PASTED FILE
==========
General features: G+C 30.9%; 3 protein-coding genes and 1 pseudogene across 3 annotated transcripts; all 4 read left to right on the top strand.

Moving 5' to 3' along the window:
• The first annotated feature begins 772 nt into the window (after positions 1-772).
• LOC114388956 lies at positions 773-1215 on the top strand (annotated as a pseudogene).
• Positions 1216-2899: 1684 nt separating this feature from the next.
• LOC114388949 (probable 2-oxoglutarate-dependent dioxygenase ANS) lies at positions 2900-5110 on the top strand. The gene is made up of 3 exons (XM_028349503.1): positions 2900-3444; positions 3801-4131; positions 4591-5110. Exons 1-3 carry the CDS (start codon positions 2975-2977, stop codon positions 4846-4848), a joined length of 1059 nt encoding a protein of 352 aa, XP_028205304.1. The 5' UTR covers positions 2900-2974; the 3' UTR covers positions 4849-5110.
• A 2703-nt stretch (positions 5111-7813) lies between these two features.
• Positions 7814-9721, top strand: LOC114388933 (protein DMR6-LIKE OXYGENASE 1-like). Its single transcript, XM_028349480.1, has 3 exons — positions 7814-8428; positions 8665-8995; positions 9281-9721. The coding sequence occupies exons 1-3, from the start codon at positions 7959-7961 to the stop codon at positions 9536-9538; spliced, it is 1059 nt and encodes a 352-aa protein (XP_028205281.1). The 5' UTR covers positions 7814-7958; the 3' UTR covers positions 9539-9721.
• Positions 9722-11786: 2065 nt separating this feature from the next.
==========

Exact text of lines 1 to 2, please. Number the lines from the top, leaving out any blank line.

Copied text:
General features: G+C 30.9%; 3 protein-coding genes and 1 pseudogene across 3 annotated transcripts; all 4 read left to right on the top strand.

Moving 5' to 3' along the window: